At approximately 2:56 p.m., on August 7, 1992, the AP disseminated the news report concerning the MBVP controversy on the state wire for morning newspaper members. Deft. Rule 3(g) St. ¶ 16; Taylor Aff. ¶ 11, Exh. B-1. At approximately 12:02 a.m., on August 8, 1992, the AP retransmitted the identical news report on the state wire for afternoon newspaper members. Deft. Rule 3(g) St. ¶ 17; Taylor Aff. ¶ 11, Exh. B-2. On August 7, 1992, the AP also disseminated two brief broadcast stories, based upon the revised news report, on the state broadcast wire to member radio and television stations. Deft. Rule 3(g) St. ¶ 18; Taylor Aff. ¶ 11, Exhs. B-3 & B-4. Aside from a few omitted statements, to be discussed below, the two news reports and two broadcast stories were *578 in substance, identical to the Virginian-Pilot article. Taylor Aff. ¶ 11.
On September 1, 1992, plaintiffs commenced the instant action against the AP and its President, Louis Boccardi. In their first cause of action, plaintiffs claim that defendants maliciously published twelve false and defamatory statements concerning the MBVP and Gale Winn. Complaint ¶¶ 1-10. In their second cause of action, plaintiffs claim that defendants published two other false and defamatory statements concerning Gale Winn. Id. ¶ 11. In their third cause of action, plaintiffs claim that defendants made material misrepresentations concerning plaintiffs, which the public has relied upon. Id. ¶¶ 12-16. In their fourth cause of action, plaintiffs allege that defendants tortiously interfered with plaintiffs' unspecified contracts with reigning winners, past winners and sponsors by publishing the allegedly defamatory statements. Id. ¶¶ 17-20.
On May 27, 1993, defendants moved for partial summary judgment. By order dated October 14, 1993, the Court denied that motion for summary judgment. Defendants now move for summary judgment on all issues, as well as monetary sanctions based upon the willful obstruction of discovery. Plaintiffs cross-move for summary judgment, as well as sanctions. For the reasons that follow, defendants' motions for summary judgment and sanctions are granted.
On a motion for summary judgment, the moving party must demonstrate "that there is no genuine issue as to any material fact and that [they are] entitled to a judgment as a matter of law." Fed.R.Civ.P. 56(c). On the other hand, a party opposing a motion for summary judgment must "do more than simply show that there is some metaphysical doubt as to the material facts." Matsushita Elec. Indus. Co. v. Zenith Radio Corp., 475 U.S. 574, 586, 106 S. Ct. 1348, 1355, 89 L. Ed. 2d 538 (1986). In determining whether a genuine issue of fact exists, a district court must resolve all ambiguities and draw all reasonable inferences against the moving party. See Anderson v. Liberty Lobby, Inc., 477 U.S. 242, 255, 106 S. Ct. 2505, 2513, 91 L. Ed. 2d 202 (1986).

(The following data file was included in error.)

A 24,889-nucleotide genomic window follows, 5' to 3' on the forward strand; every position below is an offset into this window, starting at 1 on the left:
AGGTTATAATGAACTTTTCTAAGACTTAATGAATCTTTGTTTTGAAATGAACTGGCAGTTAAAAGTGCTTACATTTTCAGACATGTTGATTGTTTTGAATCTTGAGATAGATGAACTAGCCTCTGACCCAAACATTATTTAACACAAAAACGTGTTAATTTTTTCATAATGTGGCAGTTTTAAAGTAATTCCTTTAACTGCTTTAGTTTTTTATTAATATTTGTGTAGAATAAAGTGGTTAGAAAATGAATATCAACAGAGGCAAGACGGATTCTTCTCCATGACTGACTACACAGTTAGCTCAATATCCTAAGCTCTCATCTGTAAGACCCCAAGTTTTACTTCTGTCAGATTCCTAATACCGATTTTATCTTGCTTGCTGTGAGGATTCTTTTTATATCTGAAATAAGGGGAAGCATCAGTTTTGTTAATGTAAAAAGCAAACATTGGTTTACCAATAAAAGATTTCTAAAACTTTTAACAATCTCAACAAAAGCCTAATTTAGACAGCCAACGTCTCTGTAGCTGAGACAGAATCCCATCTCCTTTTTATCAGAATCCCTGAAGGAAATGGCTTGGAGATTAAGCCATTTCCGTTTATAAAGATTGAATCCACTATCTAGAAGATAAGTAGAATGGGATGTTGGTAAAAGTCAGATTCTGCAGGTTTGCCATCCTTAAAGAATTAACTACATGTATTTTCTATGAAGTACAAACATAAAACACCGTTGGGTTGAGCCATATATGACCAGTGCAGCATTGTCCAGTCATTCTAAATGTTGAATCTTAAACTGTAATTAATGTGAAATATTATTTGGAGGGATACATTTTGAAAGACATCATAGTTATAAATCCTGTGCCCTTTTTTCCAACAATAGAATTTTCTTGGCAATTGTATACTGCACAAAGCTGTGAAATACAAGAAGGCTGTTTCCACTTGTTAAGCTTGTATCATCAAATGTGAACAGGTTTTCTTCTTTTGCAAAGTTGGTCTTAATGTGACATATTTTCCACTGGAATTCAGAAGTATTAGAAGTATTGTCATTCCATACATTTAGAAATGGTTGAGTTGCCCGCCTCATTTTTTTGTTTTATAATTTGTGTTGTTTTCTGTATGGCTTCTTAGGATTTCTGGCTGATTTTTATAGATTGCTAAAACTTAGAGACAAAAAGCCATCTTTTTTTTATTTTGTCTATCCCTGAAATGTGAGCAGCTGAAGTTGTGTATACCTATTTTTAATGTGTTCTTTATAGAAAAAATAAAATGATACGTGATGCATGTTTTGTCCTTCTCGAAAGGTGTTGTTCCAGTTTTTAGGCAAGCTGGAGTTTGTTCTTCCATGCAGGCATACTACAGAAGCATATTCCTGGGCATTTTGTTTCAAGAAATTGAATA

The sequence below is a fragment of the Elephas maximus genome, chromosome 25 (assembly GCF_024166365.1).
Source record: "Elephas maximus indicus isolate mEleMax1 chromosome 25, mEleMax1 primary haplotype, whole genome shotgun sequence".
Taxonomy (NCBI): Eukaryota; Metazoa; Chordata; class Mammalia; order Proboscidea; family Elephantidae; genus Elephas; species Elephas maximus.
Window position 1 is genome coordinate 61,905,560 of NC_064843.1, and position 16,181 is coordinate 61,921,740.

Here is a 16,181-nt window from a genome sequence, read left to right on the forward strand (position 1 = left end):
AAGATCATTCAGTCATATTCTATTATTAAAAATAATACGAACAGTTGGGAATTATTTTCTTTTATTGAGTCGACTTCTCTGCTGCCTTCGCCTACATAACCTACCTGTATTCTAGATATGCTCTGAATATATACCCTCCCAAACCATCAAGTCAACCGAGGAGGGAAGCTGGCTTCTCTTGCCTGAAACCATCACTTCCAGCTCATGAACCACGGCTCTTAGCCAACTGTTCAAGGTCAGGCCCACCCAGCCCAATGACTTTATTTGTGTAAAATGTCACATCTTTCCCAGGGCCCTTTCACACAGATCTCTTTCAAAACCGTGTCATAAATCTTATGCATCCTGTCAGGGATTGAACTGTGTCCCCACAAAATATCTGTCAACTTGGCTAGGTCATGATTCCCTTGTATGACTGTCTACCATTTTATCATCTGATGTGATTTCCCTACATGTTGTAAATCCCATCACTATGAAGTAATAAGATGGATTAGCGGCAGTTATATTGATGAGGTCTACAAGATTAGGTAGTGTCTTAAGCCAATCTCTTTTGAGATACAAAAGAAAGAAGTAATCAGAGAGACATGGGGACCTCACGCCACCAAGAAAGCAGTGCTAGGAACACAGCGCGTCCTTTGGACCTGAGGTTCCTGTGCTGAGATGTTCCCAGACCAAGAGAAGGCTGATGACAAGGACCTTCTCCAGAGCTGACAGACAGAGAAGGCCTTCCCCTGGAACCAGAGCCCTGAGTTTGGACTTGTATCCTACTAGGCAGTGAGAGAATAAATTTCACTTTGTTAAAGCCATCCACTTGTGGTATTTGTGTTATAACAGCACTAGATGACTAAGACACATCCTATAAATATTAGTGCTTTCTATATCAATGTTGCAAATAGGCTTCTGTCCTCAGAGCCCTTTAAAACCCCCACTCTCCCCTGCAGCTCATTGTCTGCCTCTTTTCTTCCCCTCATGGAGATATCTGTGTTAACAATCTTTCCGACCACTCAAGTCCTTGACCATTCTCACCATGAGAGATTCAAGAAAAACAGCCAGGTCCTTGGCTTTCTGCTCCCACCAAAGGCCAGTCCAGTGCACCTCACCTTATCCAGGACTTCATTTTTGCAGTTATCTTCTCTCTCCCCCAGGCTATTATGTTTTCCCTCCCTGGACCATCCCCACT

I. CHOICE OF LAW
Where, as here, subject matter jurisdiction is based upon diversity of citizenship, a district court must apply the choice of law rules of the forum state. See Klaxon Co. v. Stentor Electric Mfg. Co., 313 U.S. 487, 496-97, 61 S. Ct. 1020, 1021-22, 85 L. Ed. 1477 (1941). Under New York choice of law rules, the state with the most significant relationship to an alleged tort supplies the governing substantive law. See Reeves v. American Broadcasting Cos., 719 F.2d 602, 605 (2d Cir. 1983) (citing Nader v. General Motors Corp., 25 N.Y.2d 560, 307 N.Y.S.2d 647, 650-651, 255 N.E.2d 765, 768-769 (1970)). In this case, because plaintiffs are domiciled in Virginia and the causes of action arose there, the State of Virginia possesses the most significant relationship to this action. See, e.g., AroChem Int'l, Inc. v. Buirkle, 968 F.2d 266, 269-270 (2d Cir.1992) (recognizing that most significant contacts normally are domicile and locus of tort). As a result, the Court will apply the substantive law of Virginia to the facts of this case.
II. THE DEFAMATION CLAIMS
In their first cause of action, plaintiffs claim that defendants published twelve defamatory statements concerning the MBVP. Complaint ¶¶ 1-10. In their second cause of action, plaintiffs claim that defendants published two defamatory statements concerning *579 Gale Winn. Id. ¶ 11. However, while each of these allegedly defamatory statements was contained in the Virginian-Pilot article, the AP did not publish, in words or in substance, either the two statements concerning Gale Winn or six of the twelve statements concerning the MBVP. As a result, the first cause of action should be dismissed to the extent that it is based upon the six statements not published by the AP, and the second cause of action should be dismissed in its entirety. The third cause of action should also be dismissed to the extent that it is based upon any of these statements.